The SMAP science data products will be generated on the Science Data System production system using science algorithm software. The science software is based on algorithms for each product described in the Algorithm Theoretical Basis Documents (ATBDs).
Data Product Availability and Latency
SMAP data management is governed by NASA's Earth Science Data Policy (adopted in 1991). NASA has developed policy implementation, practices, and nomenclature that Earth science missions use to comply with policy tenets.
NASA Earth Science Data Policy
Product latency to the user community is the measure of time between the observation acquisition of instrument data by the observatory and the time the product is available to the public at the SMAP Data Centers.
The SMAP data latency requirements on delivering data products to the science team and to the community is:
- Level 1 products (within 12 hours of acquisition)
- Level 2 products (within 24 hours of acquisition)
- Level 3 products (within 50 hours of acquisition)
- Level 4 products (within 7 days for soil moisture and 14 days for carbon net ecosystem exchange)
Data Level Definitions
The SMAP data level definitions follow the standard terminology of the NASA Earth Observing System Data and Information System (EOSDIS).
Data Maturity Levels
The SMAP mission has made science data products available to the public through two NASA-designated Earth science data centers, the Alaska Satellite Facility (for Level 1 radar products) and the National Snow and Ice Data Center (for all other products).
SMAP will coordinate the release of data product versions with the data center and will ensure the completeness and accuracy of quality control information and validation status of the data products. There was a calibration and validation (Cal/Val) phase during the science mission that followed the 90-day post launch in-orbit commissioning (IOC) phase. The duration of the Cal/Val phase was 6 months for Level 1 products and 12 months for Level 2 through Level 4 products.
The initial "beta" release of Level 1 products was made 3 months after IOC. Level 2 to Level 4 beta products were released 6 months after IOC. At the end of the Cal/Val phase the data products were determined to attain the level of "validated".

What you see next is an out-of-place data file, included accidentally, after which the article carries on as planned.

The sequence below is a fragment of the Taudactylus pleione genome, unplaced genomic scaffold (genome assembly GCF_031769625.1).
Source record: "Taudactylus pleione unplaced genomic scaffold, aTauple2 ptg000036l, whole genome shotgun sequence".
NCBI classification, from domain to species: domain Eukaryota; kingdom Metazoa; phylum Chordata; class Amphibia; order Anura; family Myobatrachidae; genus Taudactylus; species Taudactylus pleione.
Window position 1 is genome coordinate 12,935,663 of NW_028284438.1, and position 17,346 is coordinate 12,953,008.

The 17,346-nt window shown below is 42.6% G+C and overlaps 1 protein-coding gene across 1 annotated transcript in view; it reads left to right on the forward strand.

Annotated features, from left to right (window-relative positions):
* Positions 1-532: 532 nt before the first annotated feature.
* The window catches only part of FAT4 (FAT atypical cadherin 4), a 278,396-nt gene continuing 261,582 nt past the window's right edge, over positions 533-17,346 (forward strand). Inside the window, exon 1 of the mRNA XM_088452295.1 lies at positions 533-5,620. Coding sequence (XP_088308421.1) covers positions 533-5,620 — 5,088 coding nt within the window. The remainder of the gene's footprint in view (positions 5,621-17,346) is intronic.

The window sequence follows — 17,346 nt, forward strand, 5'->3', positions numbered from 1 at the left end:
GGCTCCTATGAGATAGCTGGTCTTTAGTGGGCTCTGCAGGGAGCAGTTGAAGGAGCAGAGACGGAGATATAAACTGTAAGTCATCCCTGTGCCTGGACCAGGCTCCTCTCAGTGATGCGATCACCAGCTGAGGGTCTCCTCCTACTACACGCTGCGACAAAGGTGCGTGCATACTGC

Following the initial beta releases of data to the data center, subsequent releases will follow the latencies shown in the data products table (above). Latency is defined as the average time under normal operating conditions between data acquisition by the SMAP observatory and delivery of the data to the data center.
Detailed product information from the SMAP Handbook can be found via the links below:
The Value-Added L4_SM Soil Moisture Product
Science Data System
The SMAP Science Data System (SDS) processes radar and radiometer instrument data downloaded from the SMAP observatory into Science Data Products provided to the science community for research and applications. The SDS is designed to process and distribute data products in a timely manner as required to meet mission objectives. The SDS facility includes computer hardware dedicated to operational data production as well as hardware for use by the SMAP science algorithm development team to enhance algorithmic accuracy and performance.
SMAP Science Data System architecture and data flows
The key SDS operations functions are:
- Ingest instrument and ancillary data to generate Level 1 through Level 4 science data products.
- Support calibration and validation of science data products
- Provide data access to Project, Science, and Flight Engineering teams
- Regenerate science data products using refined algorithms
- Manage and make available validated products to the SMAP data centers
- Maintain the SDS production and testbed systems